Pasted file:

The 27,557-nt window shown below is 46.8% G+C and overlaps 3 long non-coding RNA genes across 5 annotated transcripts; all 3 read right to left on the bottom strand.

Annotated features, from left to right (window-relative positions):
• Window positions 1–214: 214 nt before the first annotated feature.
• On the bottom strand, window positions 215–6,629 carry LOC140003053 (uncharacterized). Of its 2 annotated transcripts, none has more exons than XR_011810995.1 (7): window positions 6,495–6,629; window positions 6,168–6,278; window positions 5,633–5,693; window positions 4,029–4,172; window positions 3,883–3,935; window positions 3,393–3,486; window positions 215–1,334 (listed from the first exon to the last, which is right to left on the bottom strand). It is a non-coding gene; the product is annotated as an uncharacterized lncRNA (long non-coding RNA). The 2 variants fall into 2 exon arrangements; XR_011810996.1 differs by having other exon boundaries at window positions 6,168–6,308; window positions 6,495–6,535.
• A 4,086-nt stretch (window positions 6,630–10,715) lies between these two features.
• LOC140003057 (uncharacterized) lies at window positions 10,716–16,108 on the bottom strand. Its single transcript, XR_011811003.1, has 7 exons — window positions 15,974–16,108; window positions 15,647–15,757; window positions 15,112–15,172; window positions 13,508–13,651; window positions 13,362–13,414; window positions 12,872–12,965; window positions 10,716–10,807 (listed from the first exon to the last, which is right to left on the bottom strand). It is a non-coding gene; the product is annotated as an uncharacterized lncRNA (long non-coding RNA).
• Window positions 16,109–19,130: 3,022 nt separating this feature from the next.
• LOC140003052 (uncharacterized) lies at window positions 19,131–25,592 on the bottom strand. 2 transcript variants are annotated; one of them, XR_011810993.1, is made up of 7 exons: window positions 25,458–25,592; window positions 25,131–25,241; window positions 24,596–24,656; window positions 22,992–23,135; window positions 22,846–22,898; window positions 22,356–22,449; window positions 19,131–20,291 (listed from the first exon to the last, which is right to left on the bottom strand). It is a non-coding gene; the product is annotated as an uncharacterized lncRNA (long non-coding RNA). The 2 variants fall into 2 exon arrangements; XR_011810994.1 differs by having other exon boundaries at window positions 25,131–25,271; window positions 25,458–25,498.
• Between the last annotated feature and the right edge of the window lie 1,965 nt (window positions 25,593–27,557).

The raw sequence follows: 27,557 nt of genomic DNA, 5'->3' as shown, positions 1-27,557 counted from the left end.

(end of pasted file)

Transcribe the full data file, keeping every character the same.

The 27,557-nt window shown below is 46.8% G+C and overlaps 3 long non-coding RNA genes across 5 annotated transcripts; all 3 read right to left on the bottom strand.

Annotated features, from left to right (window-relative positions):
• Window positions 1–214: 214 nt before the first annotated feature.
• On the bottom strand, window positions 215–6,629 carry LOC140003053 (uncharacterized). Of its 2 annotated transcripts, none has more exons than XR_011810995.1 (7): window positions 6,495–6,629; window positions 6,168–6,278; window positions 5,633–5,693; window positions 4,029–4,172; window positions 3,883–3,935; window positions 3,393–3,486; window positions 215–1,334 (listed from the first exon to the last, which is right to left on the bottom strand). It is a non-coding gene; the product is annotated as an uncharacterized lncRNA (long non-coding RNA). The 2 variants fall into 2 exon arrangements; XR_011810996.1 differs by having other exon boundaries at window positions 6,168–6,308; window positions 6,495–6,535.
• A 4,086-nt stretch (window positions 6,630–10,715) lies between these two features.
• LOC140003057 (uncharacterized) lies at window positions 10,716–16,108 on the bottom strand. Its single transcript, XR_011811003.1, has 7 exons — window positions 15,974–16,108; window positions 15,647–15,757; window positions 15,112–15,172; window positions 13,508–13,651; window positions 13,362–13,414; window positions 12,872–12,965; window positions 10,716–10,807 (listed from the first exon to the last, which is right to left on the bottom strand). It is a non-coding gene; the product is annotated as an uncharacterized lncRNA (long non-coding RNA).
• Window positions 16,109–19,130: 3,022 nt separating this feature from the next.
• LOC140003052 (uncharacterized) lies at window positions 19,131–25,592 on the bottom strand. 2 transcript variants are annotated; one of them, XR_011810993.1, is made up of 7 exons: window positions 25,458–25,592; window positions 25,131–25,241; window positions 24,596–24,656; window positions 22,992–23,135; window positions 22,846–22,898; window positions 22,356–22,449; window positions 19,131–20,291 (listed from the first exon to the last, which is right to left on the bottom strand). It is a non-coding gene; the product is annotated as an uncharacterized lncRNA (long non-coding RNA). The 2 variants fall into 2 exon arrangements; XR_011810994.1 differs by having other exon boundaries at window positions 25,131–25,271; window positions 25,458–25,498.
• Between the last annotated feature and the right edge of the window lie 1,965 nt (window positions 25,593–27,557).

The raw sequence follows: 27,557 nt of genomic DNA, 5'->3' as shown, positions 1-27,557 counted from the left end.